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Returning to form is a strange goal for a unit that still ranked atop the NFL in yards surrendered, which is the statistic used to rank defenses. Indeed, the Steelers were the No. 1 defense in football last season, but any fan with two eyes and some attention to detail knows they took a step backward.
Turnovers were at a premium, often the difference of a fraction of an inch or a split second. How many times did Troy Polamalu, who had a wonderful campaign in spite of nay-sayers' best efforts to state otherwise, come ever so close to completely destroying the best laid plans of opposing offenses, particularly in the backfield?
The defense had trouble pressuring opposing passers. This was partly due to injuries, particularly those sustained by James Harrison and Lamarr Woodley. Woodley's absence was always harshly felt. Yet, there was an even bigger reason that sacks were hard to come by...
The team was not its normal self upfront, surprisingly handled by a number of offensive lines and giving up 100-yard rushers with more frequency and...for the first time in a long while... four yards per carry!
Likewise, the front four couldn't manage into the backfield on their own, particularly on passing downs, and they struggled to open up the customary lanes for linebackers to harass backfields—a Dick LeBeau defensive staple.
A great deal of the dropoff along the defensive front centered around the keystone position of the 3-4 defense, nose tackle.
Casey Hampton struggled more than in any previous season, and Steve McClendon, though he filled in admirably, certainly wasn't able to provide the same type of consistent dominance Steelers fans have grown accustomed to from their center on the defense.
A true key to a return to form will again center around nose tackle, where questions include:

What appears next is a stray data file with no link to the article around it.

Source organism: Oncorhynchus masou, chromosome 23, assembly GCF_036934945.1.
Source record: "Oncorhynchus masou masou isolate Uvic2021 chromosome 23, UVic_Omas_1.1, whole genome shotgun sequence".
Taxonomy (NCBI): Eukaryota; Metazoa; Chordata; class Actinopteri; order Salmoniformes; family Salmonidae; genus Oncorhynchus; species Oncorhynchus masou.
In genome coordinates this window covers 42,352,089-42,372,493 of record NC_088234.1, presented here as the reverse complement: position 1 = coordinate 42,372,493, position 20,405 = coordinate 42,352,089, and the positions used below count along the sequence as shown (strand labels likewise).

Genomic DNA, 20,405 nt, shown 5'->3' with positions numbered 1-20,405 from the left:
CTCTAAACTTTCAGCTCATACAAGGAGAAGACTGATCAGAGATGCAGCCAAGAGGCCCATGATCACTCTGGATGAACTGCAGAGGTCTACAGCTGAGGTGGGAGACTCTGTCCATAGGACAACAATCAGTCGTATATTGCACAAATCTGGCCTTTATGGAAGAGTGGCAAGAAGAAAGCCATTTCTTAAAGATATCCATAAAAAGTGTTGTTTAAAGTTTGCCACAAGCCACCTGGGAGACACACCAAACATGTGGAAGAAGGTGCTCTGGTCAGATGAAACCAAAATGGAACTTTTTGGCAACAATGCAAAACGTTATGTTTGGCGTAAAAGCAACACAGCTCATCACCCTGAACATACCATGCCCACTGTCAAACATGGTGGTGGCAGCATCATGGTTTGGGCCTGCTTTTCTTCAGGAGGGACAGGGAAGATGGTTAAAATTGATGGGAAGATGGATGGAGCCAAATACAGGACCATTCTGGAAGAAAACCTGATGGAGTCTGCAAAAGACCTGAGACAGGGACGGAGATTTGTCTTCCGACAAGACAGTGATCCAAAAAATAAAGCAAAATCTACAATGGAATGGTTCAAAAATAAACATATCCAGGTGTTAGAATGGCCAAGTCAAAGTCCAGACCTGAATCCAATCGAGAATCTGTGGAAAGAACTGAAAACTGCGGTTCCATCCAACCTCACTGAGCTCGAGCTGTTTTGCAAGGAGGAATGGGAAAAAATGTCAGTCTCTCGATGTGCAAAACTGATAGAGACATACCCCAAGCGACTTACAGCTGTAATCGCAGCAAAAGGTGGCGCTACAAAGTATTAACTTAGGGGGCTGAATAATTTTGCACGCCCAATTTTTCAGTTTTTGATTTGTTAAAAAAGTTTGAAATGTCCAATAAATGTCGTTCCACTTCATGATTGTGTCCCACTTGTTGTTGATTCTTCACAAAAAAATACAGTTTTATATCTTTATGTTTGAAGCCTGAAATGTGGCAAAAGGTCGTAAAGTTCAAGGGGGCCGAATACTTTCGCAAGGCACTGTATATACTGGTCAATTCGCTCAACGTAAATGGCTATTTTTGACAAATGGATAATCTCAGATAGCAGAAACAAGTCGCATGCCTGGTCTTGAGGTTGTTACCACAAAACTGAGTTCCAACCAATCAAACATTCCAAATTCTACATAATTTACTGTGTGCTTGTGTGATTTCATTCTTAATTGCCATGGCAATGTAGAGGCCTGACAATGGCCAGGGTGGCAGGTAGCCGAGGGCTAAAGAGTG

—Will Casey Hampton be healthy enough to play...and, if so, can he do so successfully?
—If not, will Steve McClendon grow from last year if he indeed starts?
—Can potential draft steal Alameda Ta'amu steal some reps or- to the surprised delight of all- make an immediate impact in a starting role?
Outside of nose tackle, the other position of change on the defense will be opposite Ike Taylor at corner. Keenan Lewis is the current favorite to line up on the other side, and fans hope his superior man coverage skills and heightened physical presence make him a more consistent defensive back than William Gay.
While those key factors have the Steel City crossing its fingers, the defense should perform well in all other phases, provided one thing goes well: HEALTH.
A healthy Woodley and Harrison will assist in the unit returning to the top of the league in sacks and pressures.
The league's best defender, in my opinion, returns—Troy Polamalu!
The loss of Farrior hurts, but his best days were behind him. The introduction of Larry Foote as a full-time starter, and Sean Spence on select downs will equate to better pass coverage at the linebacker position, which will also translate to more flexibility in the formations and blitz packages the team is able to effectively utilize.
Particularly, Spence is a great option for sub packages, which should result in less strain upfront, allowing the unit to achieve better pressure from more exotic playcalling.
Lawrence Timmons will see a better balance of coverage and rush duties, and a return to 2010 form for the potential Pro Bowl linebacker is expected by the higher percentage of Steelers fans.
Yada. Yada. Yada. The basic news is, expect the Steelers defense to do what it has always done.